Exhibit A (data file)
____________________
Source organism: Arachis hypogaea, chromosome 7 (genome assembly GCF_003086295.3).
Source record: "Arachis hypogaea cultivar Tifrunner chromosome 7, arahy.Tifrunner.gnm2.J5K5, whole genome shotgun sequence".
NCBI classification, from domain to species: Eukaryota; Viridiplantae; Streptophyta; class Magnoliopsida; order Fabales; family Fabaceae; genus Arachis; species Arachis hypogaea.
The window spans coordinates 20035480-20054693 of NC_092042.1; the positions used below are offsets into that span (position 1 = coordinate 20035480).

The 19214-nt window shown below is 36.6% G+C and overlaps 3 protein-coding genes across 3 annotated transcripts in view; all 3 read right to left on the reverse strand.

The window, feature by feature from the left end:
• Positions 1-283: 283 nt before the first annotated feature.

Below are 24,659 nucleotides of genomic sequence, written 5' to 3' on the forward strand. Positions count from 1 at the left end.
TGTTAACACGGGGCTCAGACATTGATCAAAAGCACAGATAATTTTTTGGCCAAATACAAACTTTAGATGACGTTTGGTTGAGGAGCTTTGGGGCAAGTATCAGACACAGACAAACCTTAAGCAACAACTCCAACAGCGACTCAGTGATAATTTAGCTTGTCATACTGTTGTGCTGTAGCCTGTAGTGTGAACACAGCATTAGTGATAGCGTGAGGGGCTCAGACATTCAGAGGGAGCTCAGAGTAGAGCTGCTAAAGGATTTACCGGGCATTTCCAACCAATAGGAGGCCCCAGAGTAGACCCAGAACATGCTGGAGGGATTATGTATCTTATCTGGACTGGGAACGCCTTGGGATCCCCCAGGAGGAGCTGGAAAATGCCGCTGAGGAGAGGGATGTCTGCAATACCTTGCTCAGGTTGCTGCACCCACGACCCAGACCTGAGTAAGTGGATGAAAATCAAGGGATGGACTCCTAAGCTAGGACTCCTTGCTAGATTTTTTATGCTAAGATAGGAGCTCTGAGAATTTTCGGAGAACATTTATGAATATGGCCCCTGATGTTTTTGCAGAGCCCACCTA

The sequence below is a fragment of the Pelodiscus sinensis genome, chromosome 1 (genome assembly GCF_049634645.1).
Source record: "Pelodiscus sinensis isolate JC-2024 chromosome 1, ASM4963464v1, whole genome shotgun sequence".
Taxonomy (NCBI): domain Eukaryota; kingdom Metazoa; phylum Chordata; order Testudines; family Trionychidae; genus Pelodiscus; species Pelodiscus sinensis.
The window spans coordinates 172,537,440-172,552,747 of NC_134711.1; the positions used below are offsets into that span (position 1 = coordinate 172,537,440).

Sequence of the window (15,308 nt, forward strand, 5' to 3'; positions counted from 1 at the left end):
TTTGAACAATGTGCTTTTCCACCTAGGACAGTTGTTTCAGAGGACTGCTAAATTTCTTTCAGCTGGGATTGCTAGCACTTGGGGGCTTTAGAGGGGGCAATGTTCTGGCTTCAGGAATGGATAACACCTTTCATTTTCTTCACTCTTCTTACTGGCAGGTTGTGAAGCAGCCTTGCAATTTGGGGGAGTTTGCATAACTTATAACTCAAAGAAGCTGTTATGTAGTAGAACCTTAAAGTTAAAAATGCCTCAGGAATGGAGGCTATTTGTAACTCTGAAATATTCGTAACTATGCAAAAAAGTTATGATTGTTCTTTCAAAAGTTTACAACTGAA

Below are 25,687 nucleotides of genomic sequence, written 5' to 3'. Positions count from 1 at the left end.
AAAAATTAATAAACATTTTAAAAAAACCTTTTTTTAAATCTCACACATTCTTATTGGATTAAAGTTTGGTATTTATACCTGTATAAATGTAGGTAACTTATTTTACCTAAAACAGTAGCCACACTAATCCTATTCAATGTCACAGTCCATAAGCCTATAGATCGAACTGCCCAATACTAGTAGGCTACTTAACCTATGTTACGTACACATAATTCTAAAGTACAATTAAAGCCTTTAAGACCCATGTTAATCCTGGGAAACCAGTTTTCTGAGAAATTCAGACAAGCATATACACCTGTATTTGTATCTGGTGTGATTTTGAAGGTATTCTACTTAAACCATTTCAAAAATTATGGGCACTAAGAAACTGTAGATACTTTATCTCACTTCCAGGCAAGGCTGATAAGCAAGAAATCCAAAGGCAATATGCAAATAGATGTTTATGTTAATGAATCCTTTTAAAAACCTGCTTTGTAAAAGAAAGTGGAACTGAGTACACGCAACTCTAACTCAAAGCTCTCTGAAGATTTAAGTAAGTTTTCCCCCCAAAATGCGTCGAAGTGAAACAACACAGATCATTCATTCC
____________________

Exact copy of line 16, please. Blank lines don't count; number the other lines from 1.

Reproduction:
Below are 25,687 nucleotides of genomic sequence, written 5' to 3'. Positions count from 1 at the left end.